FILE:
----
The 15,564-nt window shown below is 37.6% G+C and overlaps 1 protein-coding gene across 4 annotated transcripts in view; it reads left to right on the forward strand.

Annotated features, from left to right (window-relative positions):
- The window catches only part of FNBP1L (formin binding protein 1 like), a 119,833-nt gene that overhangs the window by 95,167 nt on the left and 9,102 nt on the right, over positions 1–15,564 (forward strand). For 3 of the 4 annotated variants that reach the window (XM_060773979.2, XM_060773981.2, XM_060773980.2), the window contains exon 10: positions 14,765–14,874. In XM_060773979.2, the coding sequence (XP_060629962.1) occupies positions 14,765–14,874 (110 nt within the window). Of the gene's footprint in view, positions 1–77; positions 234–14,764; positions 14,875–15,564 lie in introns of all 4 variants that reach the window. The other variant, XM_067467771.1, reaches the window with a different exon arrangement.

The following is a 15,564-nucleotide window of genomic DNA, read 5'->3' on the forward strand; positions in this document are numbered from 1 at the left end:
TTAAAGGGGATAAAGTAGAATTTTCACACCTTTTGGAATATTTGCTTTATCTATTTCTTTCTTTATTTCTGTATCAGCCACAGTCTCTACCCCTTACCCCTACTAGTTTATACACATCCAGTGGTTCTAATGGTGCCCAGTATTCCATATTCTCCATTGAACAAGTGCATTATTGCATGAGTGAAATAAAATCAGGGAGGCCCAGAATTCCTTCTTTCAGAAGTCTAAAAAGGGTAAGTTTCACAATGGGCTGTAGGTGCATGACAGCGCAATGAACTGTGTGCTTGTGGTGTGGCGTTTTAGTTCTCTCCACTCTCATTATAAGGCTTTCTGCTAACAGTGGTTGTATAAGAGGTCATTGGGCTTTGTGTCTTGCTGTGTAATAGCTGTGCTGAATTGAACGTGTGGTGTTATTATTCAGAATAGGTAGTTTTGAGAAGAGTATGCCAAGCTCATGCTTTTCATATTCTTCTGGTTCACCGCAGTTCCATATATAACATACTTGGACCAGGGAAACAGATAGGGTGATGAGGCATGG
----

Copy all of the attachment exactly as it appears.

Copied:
The 15,564-nt window shown below is 37.6% G+C and overlaps 1 protein-coding gene across 4 annotated transcripts in view; it reads left to right on the forward strand.

Annotated features, from left to right (window-relative positions):
- The window catches only part of FNBP1L (formin binding protein 1 like), a 119,833-nt gene that overhangs the window by 95,167 nt on the left and 9,102 nt on the right, over positions 1–15,564 (forward strand). For 3 of the 4 annotated variants that reach the window (XM_060773979.2, XM_060773981.2, XM_060773980.2), the window contains exon 10: positions 14,765–14,874. In XM_060773979.2, the coding sequence (XP_060629962.1) occupies positions 14,765–14,874 (110 nt within the window). Of the gene's footprint in view, positions 1–77; positions 234–14,764; positions 14,875–15,564 lie in introns of all 4 variants that reach the window. The other variant, XM_067467771.1, reaches the window with a different exon arrangement.

The following is a 15,564-nucleotide window of genomic DNA, read 5'->3' on the forward strand; positions in this document are numbered from 1 at the left end:
TTAAAGGGGATAAAGTAGAATTTTCACACCTTTTGGAATATTTGCTTTATCTATTTCTTTCTTTATTTCTGTATCAGCCACAGTCTCTACCCCTTACCCCTACTAGTTTATACACATCCAGTGGTTCTAATGGTGCCCAGTATTCCATATTCTCCATTGAACAAGTGCATTATTGCATGAGTGAAATAAAATCAGGGAGGCCCAGAATTCCTTCTTTCAGAAGTCTAAAAAGGGTAAGTTTCACAATGGGCTGTAGGTGCATGACAGCGCAATGAACTGTGTGCTTGTGGTGTGGCGTTTTAGTTCTCTCCACTCTCATTATAAGGCTTTCTGCTAACAGTGGTTGTATAAGAGGTCATTGGGCTTTGTGTCTTGCTGTGTAATAGCTGTGCTGAATTGAACGTGTGGTGTTATTATTCAGAATAGGTAGTTTTGAGAAGAGTATGCCAAGCTCATGCTTTTCATATTCTTCTGGTTCACCGCAGTTCCATATATAACATACTTGGACCAGGGAAACAGATAGGGTGATGAGGCATGG